According to new report by the Center for Strategic and Budgetary Assessments, three options for a No-Fly Zone over Libya would have three very different costs:
"Full No-Fly Zone" covering all of Libya
- $100 million to $300 million per week
- Initial strike to secure airspace: $500 million and $1 billion
- Six month total: $3.1 billion - $8.8 billion
- Similar to no-fly zone imposed over Iraq (Operation Northern and Southern Watch)
Limited No-Fly Zone focusing on the northern third of Libya
- $30 million to $100 million per week
- Initial strike to secure airspace: $400 million to $800 million
- Six month total $1.18 billion - $3.4 billion
Stand-off No-Fly Zone focusing on costal Libya with only air and naval assets beyond Libyan territory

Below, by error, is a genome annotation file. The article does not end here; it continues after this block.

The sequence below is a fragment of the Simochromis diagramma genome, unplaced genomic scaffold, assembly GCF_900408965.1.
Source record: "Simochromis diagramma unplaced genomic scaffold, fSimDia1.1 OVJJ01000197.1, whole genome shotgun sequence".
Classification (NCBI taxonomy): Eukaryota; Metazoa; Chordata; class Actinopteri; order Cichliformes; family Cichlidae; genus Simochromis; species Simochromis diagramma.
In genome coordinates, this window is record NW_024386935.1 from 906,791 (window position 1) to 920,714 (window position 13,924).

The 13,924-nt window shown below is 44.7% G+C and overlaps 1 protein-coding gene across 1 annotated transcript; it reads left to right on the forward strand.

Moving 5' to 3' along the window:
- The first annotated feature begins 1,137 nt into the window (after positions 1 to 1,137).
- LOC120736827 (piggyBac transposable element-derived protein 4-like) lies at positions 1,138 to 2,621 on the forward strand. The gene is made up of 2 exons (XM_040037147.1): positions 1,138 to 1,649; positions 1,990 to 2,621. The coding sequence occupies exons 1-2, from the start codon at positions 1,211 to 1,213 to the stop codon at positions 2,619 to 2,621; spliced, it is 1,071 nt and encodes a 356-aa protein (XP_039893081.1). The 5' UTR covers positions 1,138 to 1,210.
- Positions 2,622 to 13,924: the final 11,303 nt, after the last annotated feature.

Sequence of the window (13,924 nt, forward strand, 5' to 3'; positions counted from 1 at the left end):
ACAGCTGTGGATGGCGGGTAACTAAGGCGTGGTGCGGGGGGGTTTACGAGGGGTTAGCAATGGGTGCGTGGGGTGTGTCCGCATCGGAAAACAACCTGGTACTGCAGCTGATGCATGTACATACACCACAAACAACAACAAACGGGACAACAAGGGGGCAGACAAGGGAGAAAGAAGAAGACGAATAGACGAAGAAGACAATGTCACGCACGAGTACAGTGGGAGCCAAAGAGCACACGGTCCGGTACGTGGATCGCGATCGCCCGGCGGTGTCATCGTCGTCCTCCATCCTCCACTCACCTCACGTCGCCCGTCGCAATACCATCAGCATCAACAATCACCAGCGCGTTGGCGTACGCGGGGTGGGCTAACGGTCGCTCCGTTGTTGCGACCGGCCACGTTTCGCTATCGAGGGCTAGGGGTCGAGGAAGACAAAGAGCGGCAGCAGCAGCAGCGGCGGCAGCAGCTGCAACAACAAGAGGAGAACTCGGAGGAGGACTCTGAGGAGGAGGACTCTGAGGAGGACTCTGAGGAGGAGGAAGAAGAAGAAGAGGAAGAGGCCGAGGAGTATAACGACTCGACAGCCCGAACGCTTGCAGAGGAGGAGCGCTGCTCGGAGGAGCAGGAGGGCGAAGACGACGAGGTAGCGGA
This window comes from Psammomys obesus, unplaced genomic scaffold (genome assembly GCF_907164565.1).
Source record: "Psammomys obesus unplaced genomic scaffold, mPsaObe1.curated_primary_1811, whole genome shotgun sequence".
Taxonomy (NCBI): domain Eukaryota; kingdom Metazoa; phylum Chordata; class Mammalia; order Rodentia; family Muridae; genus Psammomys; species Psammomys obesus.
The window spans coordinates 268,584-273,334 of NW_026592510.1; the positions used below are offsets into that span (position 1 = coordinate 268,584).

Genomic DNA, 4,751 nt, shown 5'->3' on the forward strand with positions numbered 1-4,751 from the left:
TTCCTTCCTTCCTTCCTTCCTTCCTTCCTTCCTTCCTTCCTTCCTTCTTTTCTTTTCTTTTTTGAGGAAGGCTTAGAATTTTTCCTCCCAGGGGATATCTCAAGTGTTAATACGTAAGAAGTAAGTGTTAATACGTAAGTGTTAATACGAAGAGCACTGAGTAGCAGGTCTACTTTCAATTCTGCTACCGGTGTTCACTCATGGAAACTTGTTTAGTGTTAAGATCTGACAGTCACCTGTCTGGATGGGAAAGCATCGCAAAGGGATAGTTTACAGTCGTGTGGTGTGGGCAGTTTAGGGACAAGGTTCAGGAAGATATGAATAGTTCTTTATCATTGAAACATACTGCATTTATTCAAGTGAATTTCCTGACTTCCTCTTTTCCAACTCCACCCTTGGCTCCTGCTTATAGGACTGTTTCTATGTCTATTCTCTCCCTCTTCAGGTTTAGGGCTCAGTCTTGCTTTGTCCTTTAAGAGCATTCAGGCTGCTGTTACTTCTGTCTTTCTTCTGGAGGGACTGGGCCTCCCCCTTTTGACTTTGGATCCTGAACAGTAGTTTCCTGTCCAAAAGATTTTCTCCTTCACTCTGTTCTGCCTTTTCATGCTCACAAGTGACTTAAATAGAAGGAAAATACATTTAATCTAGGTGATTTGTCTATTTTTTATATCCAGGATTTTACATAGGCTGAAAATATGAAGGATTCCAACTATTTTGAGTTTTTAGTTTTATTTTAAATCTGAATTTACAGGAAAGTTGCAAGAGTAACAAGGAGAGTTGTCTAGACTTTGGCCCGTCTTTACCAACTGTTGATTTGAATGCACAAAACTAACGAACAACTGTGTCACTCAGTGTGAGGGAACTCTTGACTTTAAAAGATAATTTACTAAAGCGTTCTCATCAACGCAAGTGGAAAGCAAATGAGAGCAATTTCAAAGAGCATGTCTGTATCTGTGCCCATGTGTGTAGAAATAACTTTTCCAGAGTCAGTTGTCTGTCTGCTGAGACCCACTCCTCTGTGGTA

- $15 million to $25 million per week
- Because this is strictly a stand-off operation with no assets in Libya, CSBA suggests no "initial cost."
- Six month total $0.39 billion - $0.65 billion
- This No-Fly zone would be enforced by three aegis-equipped destroyers.
- These ships, supported by radar monitoring planes (AWACS), and land-based fighter aircraft would intercept violating aircraft from a distance with "over-the-horizon" missiles.
- There is no historical precedent for this sort of no-fly zone.
The group also estimates a 6 month No-Fly Zone could cost as much as $9 Billion. Here's a look at the costs of previous No-Fly Zones:
3 months of air superiority over Serbia cost $2.4 billion
No Fly Zone over Iraq cost $1.3 billion per year
Libya is 6.5 times larger than the No Fly Zone over Iraq.
CSBA (Center for Strategic and Budgetary Assessments) estimates a 6 month No Fly Zone could cost as much as $9 billion.